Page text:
Treasure Hunt can be played as individuals or teams competing for time. It is fun to play either inside or out. The goal of the game is to lead the seekers through a set of clues that takes them from place to place to find a treasure. The “seekers” need to read each clue they find and figure out the next location.
A game organizer must create and hide the clues to set up the game for the “seekers.”
Cut small squares of paper for the clues.
For children who can’t read – write the clue word with a drawing of where they are to look.
For children who can read, write out the clue location.
For older children (or even adults), challenge them with riddles or trivia questions to find the clue location.
Keep the clues a distance apart, making sure the location of your final clue accommodates the size of the treasure
Hiding the clues:
The best way to hide the clues in Treasure Hunt is to read the first clue, put it in a starting place (we use the kitchen) and hide the next clue in the location written on the clue you just read. Follow the same path the kids will when they search. Read each clue before folding and hiding it, so that you know where to go to next.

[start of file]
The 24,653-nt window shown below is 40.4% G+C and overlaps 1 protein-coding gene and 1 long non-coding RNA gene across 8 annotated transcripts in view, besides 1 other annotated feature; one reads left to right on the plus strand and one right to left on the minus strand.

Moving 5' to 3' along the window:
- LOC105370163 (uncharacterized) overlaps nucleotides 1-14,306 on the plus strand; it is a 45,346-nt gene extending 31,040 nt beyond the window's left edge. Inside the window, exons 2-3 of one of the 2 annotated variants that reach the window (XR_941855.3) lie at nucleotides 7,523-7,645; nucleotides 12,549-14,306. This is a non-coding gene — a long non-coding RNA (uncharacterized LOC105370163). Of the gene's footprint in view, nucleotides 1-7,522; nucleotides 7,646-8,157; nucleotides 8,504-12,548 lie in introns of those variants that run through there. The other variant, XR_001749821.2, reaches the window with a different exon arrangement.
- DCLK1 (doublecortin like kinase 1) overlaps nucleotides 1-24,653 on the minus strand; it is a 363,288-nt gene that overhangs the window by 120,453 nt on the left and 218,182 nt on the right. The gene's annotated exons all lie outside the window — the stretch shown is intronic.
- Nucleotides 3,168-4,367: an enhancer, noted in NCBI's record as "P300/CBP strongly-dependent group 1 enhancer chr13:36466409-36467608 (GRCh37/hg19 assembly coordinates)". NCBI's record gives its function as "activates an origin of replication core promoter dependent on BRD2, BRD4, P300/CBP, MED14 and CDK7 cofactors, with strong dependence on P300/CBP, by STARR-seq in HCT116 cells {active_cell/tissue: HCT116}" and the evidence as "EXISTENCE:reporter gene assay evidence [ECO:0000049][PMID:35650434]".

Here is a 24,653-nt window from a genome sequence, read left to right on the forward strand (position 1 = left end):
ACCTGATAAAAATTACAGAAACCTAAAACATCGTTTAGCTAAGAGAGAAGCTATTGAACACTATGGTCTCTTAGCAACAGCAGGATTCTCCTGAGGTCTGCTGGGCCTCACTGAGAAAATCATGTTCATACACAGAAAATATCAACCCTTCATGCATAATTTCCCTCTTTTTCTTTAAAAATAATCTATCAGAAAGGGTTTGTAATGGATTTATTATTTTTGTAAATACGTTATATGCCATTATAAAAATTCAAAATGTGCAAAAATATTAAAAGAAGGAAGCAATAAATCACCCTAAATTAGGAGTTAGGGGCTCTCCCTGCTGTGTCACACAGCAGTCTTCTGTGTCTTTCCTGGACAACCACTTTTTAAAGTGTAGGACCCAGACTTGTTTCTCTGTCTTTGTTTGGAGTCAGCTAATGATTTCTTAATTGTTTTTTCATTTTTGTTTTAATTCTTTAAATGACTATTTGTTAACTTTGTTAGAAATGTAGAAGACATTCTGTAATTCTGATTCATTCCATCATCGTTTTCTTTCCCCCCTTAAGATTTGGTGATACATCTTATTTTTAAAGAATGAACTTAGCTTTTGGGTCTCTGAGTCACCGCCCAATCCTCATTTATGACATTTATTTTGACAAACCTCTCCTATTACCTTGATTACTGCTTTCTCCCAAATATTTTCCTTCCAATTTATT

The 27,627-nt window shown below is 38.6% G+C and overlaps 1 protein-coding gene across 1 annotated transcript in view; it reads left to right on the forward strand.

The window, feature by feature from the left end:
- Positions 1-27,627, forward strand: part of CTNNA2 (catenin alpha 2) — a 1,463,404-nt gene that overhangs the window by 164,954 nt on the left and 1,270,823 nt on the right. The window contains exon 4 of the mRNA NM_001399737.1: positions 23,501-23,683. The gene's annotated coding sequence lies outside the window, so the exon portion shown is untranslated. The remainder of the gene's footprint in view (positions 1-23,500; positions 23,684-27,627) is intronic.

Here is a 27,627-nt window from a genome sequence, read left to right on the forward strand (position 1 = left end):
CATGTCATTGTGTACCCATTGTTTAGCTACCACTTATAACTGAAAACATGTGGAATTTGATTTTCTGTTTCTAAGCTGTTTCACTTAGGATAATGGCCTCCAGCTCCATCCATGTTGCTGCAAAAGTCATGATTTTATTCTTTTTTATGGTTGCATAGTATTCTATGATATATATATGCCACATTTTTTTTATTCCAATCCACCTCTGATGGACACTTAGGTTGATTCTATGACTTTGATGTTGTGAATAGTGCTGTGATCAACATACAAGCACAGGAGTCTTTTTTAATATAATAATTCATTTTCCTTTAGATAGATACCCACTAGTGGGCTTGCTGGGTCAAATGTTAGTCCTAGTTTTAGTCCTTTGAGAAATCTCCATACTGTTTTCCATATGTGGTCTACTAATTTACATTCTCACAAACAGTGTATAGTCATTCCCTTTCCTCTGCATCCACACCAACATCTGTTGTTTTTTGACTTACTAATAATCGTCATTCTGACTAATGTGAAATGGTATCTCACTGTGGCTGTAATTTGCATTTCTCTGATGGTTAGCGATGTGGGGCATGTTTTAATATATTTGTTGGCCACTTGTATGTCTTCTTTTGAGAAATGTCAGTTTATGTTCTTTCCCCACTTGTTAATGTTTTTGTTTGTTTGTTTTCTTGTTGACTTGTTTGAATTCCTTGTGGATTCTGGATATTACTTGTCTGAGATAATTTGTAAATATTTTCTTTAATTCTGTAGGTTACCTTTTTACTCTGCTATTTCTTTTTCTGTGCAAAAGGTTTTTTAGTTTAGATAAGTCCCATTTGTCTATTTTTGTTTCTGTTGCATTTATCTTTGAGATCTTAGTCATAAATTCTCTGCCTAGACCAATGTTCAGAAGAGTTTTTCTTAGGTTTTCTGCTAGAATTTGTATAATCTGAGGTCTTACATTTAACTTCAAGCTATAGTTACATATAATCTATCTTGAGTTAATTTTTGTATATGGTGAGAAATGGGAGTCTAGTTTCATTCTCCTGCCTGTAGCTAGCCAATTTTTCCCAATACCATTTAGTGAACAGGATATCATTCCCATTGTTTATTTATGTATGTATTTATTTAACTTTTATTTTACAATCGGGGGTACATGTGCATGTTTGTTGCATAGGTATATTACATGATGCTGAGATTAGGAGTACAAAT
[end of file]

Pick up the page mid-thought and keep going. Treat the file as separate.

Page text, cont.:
Playing the game:
Children are handed the starter clue. It tells them the location to hunt for the next clue on their way to the treasure. As many or as few clues can be prepared and hid. The final clue leads to the treasure.
Treasures can be whatever you want - anything from treats and toys to special prizes and promises. We put things in zip lock bags for each of the kids on the hunt.
Keep the clues from your treasure hunt for next time. You can just mix up the order and hide the note in a new spot at each location.
The older the kids and the more times they have played, the tougher the hiding spots.
Or let the older kids split into teams and create each other’s clue locations.